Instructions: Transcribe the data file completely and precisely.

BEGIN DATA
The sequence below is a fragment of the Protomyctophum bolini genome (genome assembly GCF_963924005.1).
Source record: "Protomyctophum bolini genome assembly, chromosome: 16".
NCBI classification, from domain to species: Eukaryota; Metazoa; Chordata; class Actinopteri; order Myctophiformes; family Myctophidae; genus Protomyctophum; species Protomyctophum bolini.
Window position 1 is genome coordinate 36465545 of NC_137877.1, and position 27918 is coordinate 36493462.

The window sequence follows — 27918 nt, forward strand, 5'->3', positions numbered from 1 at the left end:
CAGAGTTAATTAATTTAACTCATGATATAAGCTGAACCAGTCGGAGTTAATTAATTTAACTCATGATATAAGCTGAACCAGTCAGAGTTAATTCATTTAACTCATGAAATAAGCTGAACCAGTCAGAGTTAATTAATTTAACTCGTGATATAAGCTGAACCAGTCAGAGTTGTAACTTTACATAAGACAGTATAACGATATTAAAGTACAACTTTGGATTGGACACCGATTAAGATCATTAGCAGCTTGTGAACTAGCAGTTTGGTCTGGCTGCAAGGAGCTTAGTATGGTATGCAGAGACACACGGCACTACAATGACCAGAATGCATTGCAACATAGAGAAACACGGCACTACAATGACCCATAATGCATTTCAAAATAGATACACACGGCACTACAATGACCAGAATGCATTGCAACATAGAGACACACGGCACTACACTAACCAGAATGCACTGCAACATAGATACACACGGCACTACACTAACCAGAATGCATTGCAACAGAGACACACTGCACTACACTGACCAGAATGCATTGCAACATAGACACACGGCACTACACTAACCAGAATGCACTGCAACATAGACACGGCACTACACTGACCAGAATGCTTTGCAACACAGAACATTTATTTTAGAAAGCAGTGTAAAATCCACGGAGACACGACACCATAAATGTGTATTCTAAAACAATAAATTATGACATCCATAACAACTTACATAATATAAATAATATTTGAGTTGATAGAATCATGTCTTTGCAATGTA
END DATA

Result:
The sequence below is a fragment of the Protomyctophum bolini genome (genome assembly GCF_963924005.1).
Source record: "Protomyctophum bolini genome assembly, chromosome: 16".
NCBI classification, from domain to species: Eukaryota; Metazoa; Chordata; class Actinopteri; order Myctophiformes; family Myctophidae; genus Protomyctophum; species Protomyctophum bolini.
Window position 1 is genome coordinate 36465545 of NC_137877.1, and position 27918 is coordinate 36493462.

The window sequence follows — 27918 nt, forward strand, 5'->3', positions numbered from 1 at the left end:
CAGAGTTAATTAATTTAACTCATGATATAAGCTGAACCAGTCGGAGTTAATTAATTTAACTCATGATATAAGCTGAACCAGTCAGAGTTAATTCATTTAACTCATGAAATAAGCTGAACCAGTCAGAGTTAATTAATTTAACTCGTGATATAAGCTGAACCAGTCAGAGTTGTAACTTTACATAAGACAGTATAACGATATTAAAGTACAACTTTGGATTGGACACCGATTAAGATCATTAGCAGCTTGTGAACTAGCAGTTTGGTCTGGCTGCAAGGAGCTTAGTATGGTATGCAGAGACACACGGCACTACAATGACCAGAATGCATTGCAACATAGAGAAACACGGCACTACAATGACCCATAATGCATTTCAAAATAGATACACACGGCACTACAATGACCAGAATGCATTGCAACATAGAGACACACGGCACTACACTAACCAGAATGCACTGCAACATAGATACACACGGCACTACACTAACCAGAATGCATTGCAACAGAGACACACTGCACTACACTGACCAGAATGCATTGCAACATAGACACACGGCACTACACTAACCAGAATGCACTGCAACATAGACACGGCACTACACTGACCAGAATGCTTTGCAACACAGAACATTTATTTTAGAAAGCAGTGTAAAATCCACGGAGACACGACACCATAAATGTGTATTCTAAAACAATAAATTATGACATCCATAACAACTTACATAATATAAATAATATTTGAGTTGATAGAATCATGTCTTTGCAATGTA